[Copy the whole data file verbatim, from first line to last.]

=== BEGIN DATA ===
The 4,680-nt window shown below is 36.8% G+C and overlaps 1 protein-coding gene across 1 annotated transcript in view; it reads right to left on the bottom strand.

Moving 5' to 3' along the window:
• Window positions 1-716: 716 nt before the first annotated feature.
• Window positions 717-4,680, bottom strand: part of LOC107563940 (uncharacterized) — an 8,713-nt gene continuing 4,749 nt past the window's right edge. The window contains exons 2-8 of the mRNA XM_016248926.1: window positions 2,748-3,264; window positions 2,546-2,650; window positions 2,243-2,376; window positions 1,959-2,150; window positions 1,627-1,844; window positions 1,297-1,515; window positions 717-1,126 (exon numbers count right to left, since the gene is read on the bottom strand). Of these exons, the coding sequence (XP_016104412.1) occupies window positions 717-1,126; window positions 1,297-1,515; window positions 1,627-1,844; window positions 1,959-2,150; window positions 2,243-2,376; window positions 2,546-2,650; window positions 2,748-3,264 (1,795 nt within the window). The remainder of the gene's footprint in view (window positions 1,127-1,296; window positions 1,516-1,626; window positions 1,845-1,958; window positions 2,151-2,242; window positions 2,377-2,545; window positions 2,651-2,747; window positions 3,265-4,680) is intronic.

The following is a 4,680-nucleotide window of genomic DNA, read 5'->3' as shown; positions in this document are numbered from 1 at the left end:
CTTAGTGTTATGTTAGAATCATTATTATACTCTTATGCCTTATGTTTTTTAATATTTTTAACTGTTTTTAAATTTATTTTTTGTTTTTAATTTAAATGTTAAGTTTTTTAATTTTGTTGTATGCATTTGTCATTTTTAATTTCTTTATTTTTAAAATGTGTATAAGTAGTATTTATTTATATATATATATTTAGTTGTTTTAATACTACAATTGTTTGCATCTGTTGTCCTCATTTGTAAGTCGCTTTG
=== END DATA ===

The 4,680-nt window shown below is 36.8% G+C and overlaps 1 protein-coding gene across 1 annotated transcript in view; it reads right to left on the bottom strand.

Moving 5' to 3' along the window:
• Window positions 1-716: 716 nt before the first annotated feature.
• Window positions 717-4,680, bottom strand: part of LOC107563940 (uncharacterized) — an 8,713-nt gene continuing 4,749 nt past the window's right edge. The window contains exons 2-8 of the mRNA XM_016248926.1: window positions 2,748-3,264; window positions 2,546-2,650; window positions 2,243-2,376; window positions 1,959-2,150; window positions 1,627-1,844; window positions 1,297-1,515; window positions 717-1,126 (exon numbers count right to left, since the gene is read on the bottom strand). Of these exons, the coding sequence (XP_016104412.1) occupies window positions 717-1,126; window positions 1,297-1,515; window positions 1,627-1,844; window positions 1,959-2,150; window positions 2,243-2,376; window positions 2,546-2,650; window positions 2,748-3,264 (1,795 nt within the window). The remainder of the gene's footprint in view (window positions 1,127-1,296; window positions 1,516-1,626; window positions 1,845-1,958; window positions 2,151-2,242; window positions 2,377-2,545; window positions 2,651-2,747; window positions 3,265-4,680) is intronic.

The following is a 4,680-nucleotide window of genomic DNA, read 5'->3' as shown; positions in this document are numbered from 1 at the left end:
CTTAGTGTTATGTTAGAATCATTATTATACTCTTATGCCTTATGTTTTTTAATATTTTTAACTGTTTTTAAATTTATTTTTTGTTTTTAATTTAAATGTTAAGTTTTTTAATTTTGTTGTATGCATTTGTCATTTTTAATTTCTTTATTTTTAAAATGTGTATAAGTAGTATTTATTTATATATATATATTTAGTTGTTTTAATACTACAATTGTTTGCATCTGTTGTCCTCATTTGTAAGTCGCTTTG